Kent creatives can now apply for a £10,000 bursary to study locally. The University of Kent has been awarded a total of 232 £10,000 postgraduate bursaries, the sixth largest allocation in the UK, for students admitted to taught Master’s degree programmes at Kent in September 2015. Allocations will be made by mid-July 2015.
Based at the Chatham Historic Dockyard, the School of Music and Fine Art offers MA’s in Fine Art, Music Technology, Music Composition and Sound and Image, with students benefitting from a thriving research environment and strong research profile.
Students have access to state of the art facilities and equipment as well as all the support and learning resources of a major, research-led University. The School hosts a regular programme of seminars, symposia, conferences and other exciting events in a dynamic and vibrant environment.
There is no fixed closing deadline for applications to most postgraduate taught degrees BUT you are recommended to apply as soon as possible and no later than three months before your intended start date. Most taught degrees begin in September although some may offer the opportunity to start in January.
Medway is lucky enough to have multiple arts spaces that each have something unique to offer. If you would like to book a days tour (for a small donation to the Creatabot project) please contact Natasha on email@example.com
Nucleus Arts is the Award Winning flagship arts organisation founded by the Halpern Charitable Foundation. The Foundation was the brainchild of the late Hilary Halpern and it was his dream to promote the Arts in Medway and Kent. Nucleus Arts has become the cultural and creative heart of Kent & Medway over the past 12 years and focuses on affordability, accessibility and excellence in the Arts. They run multiple workshops, events and training programmes.
The main centre is at 272 High Street, Chatham, where the gallery, conference room and main artists studios are based. The artists open studios are held here every 1st Saturday of the month for all to attend for free.
Nucleus Arts also have creative studio space in Military Road, Chatham, Rochester High Street (which also includes retail space) and Lower Stone Street, Maidstone. All spaces have a lovely cafe managed by Cafe Nucleus.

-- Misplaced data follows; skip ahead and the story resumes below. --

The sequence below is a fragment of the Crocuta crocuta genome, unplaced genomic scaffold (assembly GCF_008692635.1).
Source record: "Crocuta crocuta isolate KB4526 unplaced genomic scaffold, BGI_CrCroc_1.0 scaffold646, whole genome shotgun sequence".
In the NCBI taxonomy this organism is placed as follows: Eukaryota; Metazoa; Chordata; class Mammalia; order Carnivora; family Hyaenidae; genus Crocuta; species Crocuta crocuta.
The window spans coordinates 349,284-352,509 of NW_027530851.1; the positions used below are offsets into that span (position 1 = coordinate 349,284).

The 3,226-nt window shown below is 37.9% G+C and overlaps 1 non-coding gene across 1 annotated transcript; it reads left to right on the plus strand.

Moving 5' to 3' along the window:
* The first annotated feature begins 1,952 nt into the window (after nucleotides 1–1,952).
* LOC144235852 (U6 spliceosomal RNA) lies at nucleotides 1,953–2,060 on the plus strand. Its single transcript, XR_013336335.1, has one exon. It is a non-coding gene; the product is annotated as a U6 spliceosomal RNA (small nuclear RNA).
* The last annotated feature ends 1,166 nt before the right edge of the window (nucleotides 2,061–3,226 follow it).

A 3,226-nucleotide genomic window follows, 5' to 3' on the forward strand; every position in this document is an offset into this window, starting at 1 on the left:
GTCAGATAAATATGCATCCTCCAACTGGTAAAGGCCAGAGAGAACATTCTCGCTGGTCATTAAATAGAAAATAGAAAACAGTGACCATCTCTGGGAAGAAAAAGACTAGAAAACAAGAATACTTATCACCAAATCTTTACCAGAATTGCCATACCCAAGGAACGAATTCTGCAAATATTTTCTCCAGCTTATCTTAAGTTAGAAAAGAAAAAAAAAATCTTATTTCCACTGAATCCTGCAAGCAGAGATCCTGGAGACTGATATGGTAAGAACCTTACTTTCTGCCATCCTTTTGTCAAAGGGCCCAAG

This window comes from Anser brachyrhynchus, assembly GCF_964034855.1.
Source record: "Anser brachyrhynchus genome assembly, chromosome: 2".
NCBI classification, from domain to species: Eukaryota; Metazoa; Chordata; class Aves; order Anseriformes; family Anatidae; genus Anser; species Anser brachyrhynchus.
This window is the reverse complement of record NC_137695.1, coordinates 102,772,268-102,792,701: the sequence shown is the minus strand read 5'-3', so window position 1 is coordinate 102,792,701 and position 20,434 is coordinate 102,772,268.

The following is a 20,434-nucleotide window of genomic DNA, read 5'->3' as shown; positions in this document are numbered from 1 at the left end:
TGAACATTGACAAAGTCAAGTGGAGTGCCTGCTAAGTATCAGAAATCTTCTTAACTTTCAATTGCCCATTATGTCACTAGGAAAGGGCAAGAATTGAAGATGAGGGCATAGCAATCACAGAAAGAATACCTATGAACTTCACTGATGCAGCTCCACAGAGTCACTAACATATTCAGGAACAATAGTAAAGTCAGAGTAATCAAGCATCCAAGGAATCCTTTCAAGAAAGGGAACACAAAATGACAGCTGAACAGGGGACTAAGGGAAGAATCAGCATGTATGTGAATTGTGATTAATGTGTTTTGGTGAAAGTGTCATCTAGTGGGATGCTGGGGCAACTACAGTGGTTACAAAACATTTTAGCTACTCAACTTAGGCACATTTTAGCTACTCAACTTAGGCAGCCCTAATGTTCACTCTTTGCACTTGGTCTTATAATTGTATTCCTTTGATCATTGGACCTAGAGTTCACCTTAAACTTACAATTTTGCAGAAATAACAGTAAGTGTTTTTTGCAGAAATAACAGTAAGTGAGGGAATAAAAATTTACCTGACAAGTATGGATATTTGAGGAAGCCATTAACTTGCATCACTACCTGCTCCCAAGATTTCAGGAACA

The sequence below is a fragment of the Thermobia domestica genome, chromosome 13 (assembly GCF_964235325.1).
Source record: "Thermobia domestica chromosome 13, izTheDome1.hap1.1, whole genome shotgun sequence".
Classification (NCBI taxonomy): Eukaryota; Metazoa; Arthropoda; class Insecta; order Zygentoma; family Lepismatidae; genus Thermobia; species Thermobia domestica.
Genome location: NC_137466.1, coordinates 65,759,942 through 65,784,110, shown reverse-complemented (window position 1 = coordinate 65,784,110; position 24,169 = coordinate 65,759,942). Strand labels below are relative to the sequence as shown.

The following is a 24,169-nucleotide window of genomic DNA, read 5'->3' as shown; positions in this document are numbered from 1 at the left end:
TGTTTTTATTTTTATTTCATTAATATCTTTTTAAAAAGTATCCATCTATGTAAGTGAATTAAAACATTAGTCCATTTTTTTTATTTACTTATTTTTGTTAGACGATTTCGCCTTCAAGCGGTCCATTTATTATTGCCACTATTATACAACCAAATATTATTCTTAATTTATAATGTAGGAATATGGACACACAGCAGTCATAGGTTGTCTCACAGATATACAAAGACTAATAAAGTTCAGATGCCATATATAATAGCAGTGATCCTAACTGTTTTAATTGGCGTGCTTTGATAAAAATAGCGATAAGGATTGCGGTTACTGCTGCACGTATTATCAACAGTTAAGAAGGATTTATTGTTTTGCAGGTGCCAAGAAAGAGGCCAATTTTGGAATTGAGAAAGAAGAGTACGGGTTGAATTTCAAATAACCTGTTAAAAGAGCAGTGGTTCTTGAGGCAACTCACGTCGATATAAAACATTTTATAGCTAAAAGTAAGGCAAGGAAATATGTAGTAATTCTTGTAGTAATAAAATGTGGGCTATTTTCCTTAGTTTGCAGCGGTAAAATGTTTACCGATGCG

Nucleus Arts are working in collaboration with multiple local charities on their Arts Inclusive programme to make sure the arts can be accessible to all.
This Community Interest Company was formed in 2012 to support and promote the best of Medway’s talent, providing a base for established and start-up businesses in the creative sector.
Within the building, there is a large exhibition gallery, tea room, events space, hire rooms, artist studios, open plan creative office space with hot desk facilities, all enjoying a glorious panoramic view of the River Medway.
Sun Pier House CIC actively promotes the businesses working within Medway’s creative community, encouraging them to grow and develop to their full potential. Sun Pier House is right next to Sun Pier, Medway Street, Chatham.
POP is an abandoned shop turned into a Creative space in the heart of Chatham, Medway. The shop has been funded by EU and Recreate and hosts various free events and exhibitions throughout the year. POP is at 64 – 66 High Street, Chatham.
Unravel and Unwind are working to develop a “country cottage” style craft drop in centre for crafters of all abilities, ages, background and culture where they can come and craft while they socialise-practice-teach-learn.
Their aim is to create a friendly open environment,”a crafting home from home” ) where local crafters & families can practice, learn, teach and sell their crafts. A place where skills can be shared and new ideas encouraging community engagement, increasing social well-being, removing isolation and possibly mentoring transitions into employment. They are based at Intra Arts, 337-341 High Street, Rochester.
INTRA is a Medway based arts venue, hosting creative events, classes, activities and studios, and offering one of the best collections in Kent of specialist arts equipment accessible to the general public – especially specialist printing equipment.